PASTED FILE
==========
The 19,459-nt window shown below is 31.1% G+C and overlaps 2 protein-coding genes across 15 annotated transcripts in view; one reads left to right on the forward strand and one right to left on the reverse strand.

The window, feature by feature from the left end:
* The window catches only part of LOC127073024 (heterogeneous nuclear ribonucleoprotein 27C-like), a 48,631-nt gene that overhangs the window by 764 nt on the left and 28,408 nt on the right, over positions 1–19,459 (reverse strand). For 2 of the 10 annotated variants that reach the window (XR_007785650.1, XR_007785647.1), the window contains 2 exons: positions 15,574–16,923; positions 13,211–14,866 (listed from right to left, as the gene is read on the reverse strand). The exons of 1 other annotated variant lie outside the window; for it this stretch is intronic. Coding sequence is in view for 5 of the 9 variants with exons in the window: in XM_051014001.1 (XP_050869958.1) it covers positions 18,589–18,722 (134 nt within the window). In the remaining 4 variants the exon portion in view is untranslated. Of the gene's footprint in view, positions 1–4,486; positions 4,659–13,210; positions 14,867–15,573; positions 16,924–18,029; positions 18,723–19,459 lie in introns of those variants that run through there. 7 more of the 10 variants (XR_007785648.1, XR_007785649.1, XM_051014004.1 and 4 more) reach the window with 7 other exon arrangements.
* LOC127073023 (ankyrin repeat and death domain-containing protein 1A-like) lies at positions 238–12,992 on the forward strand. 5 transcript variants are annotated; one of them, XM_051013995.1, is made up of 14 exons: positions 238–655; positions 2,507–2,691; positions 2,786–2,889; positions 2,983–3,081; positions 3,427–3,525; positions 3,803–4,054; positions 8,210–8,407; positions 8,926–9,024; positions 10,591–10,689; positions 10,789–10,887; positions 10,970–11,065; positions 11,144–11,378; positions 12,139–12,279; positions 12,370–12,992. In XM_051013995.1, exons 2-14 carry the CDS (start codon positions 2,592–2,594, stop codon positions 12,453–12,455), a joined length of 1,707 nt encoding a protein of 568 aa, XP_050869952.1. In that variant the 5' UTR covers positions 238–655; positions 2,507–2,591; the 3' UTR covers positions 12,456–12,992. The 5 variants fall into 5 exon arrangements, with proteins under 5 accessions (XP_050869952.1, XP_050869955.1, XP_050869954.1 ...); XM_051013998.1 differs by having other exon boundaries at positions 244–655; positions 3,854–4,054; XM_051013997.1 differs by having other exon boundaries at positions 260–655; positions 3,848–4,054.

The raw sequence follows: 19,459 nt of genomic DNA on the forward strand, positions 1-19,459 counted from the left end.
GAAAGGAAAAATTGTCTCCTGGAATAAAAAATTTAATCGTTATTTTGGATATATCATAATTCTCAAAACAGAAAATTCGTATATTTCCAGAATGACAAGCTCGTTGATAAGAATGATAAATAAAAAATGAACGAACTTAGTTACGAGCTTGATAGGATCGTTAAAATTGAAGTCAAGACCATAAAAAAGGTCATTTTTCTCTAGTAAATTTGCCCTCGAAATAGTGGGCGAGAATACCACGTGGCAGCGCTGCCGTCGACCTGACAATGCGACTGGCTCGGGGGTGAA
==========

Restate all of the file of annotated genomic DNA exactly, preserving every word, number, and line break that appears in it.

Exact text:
The 19,459-nt window shown below is 31.1% G+C and overlaps 2 protein-coding genes across 15 annotated transcripts in view; one reads left to right on the forward strand and one right to left on the reverse strand.

The window, feature by feature from the left end:
* The window catches only part of LOC127073024 (heterogeneous nuclear ribonucleoprotein 27C-like), a 48,631-nt gene that overhangs the window by 764 nt on the left and 28,408 nt on the right, over positions 1–19,459 (reverse strand). For 2 of the 10 annotated variants that reach the window (XR_007785650.1, XR_007785647.1), the window contains 2 exons: positions 15,574–16,923; positions 13,211–14,866 (listed from right to left, as the gene is read on the reverse strand). The exons of 1 other annotated variant lie outside the window; for it this stretch is intronic. Coding sequence is in view for 5 of the 9 variants with exons in the window: in XM_051014001.1 (XP_050869958.1) it covers positions 18,589–18,722 (134 nt within the window). In the remaining 4 variants the exon portion in view is untranslated. Of the gene's footprint in view, positions 1–4,486; positions 4,659–13,210; positions 14,867–15,573; positions 16,924–18,029; positions 18,723–19,459 lie in introns of those variants that run through there. 7 more of the 10 variants (XR_007785648.1, XR_007785649.1, XM_051014004.1 and 4 more) reach the window with 7 other exon arrangements.
* LOC127073023 (ankyrin repeat and death domain-containing protein 1A-like) lies at positions 238–12,992 on the forward strand. 5 transcript variants are annotated; one of them, XM_051013995.1, is made up of 14 exons: positions 238–655; positions 2,507–2,691; positions 2,786–2,889; positions 2,983–3,081; positions 3,427–3,525; positions 3,803–4,054; positions 8,210–8,407; positions 8,926–9,024; positions 10,591–10,689; positions 10,789–10,887; positions 10,970–11,065; positions 11,144–11,378; positions 12,139–12,279; positions 12,370–12,992. In XM_051013995.1, exons 2-14 carry the CDS (start codon positions 2,592–2,594, stop codon positions 12,453–12,455), a joined length of 1,707 nt encoding a protein of 568 aa, XP_050869952.1. In that variant the 5' UTR covers positions 238–655; positions 2,507–2,591; the 3' UTR covers positions 12,456–12,992. The 5 variants fall into 5 exon arrangements, with proteins under 5 accessions (XP_050869952.1, XP_050869955.1, XP_050869954.1 ...); XM_051013998.1 differs by having other exon boundaries at positions 244–655; positions 3,854–4,054; XM_051013997.1 differs by having other exon boundaries at positions 260–655; positions 3,848–4,054.

The raw sequence follows: 19,459 nt of genomic DNA on the forward strand, positions 1-19,459 counted from the left end.
GAAAGGAAAAATTGTCTCCTGGAATAAAAAATTTAATCGTTATTTTGGATATATCATAATTCTCAAAACAGAAAATTCGTATATTTCCAGAATGACAAGCTCGTTGATAAGAATGATAAATAAAAAATGAACGAACTTAGTTACGAGCTTGATAGGATCGTTAAAATTGAAGTCAAGACCATAAAAAAGGTCATTTTTCTCTAGTAAATTTGCCCTCGAAATAGTGGGCGAGAATACCACGTGGCAGCGCTGCCGTCGACCTGACAATGCGACTGGCTCGGGGGTGAA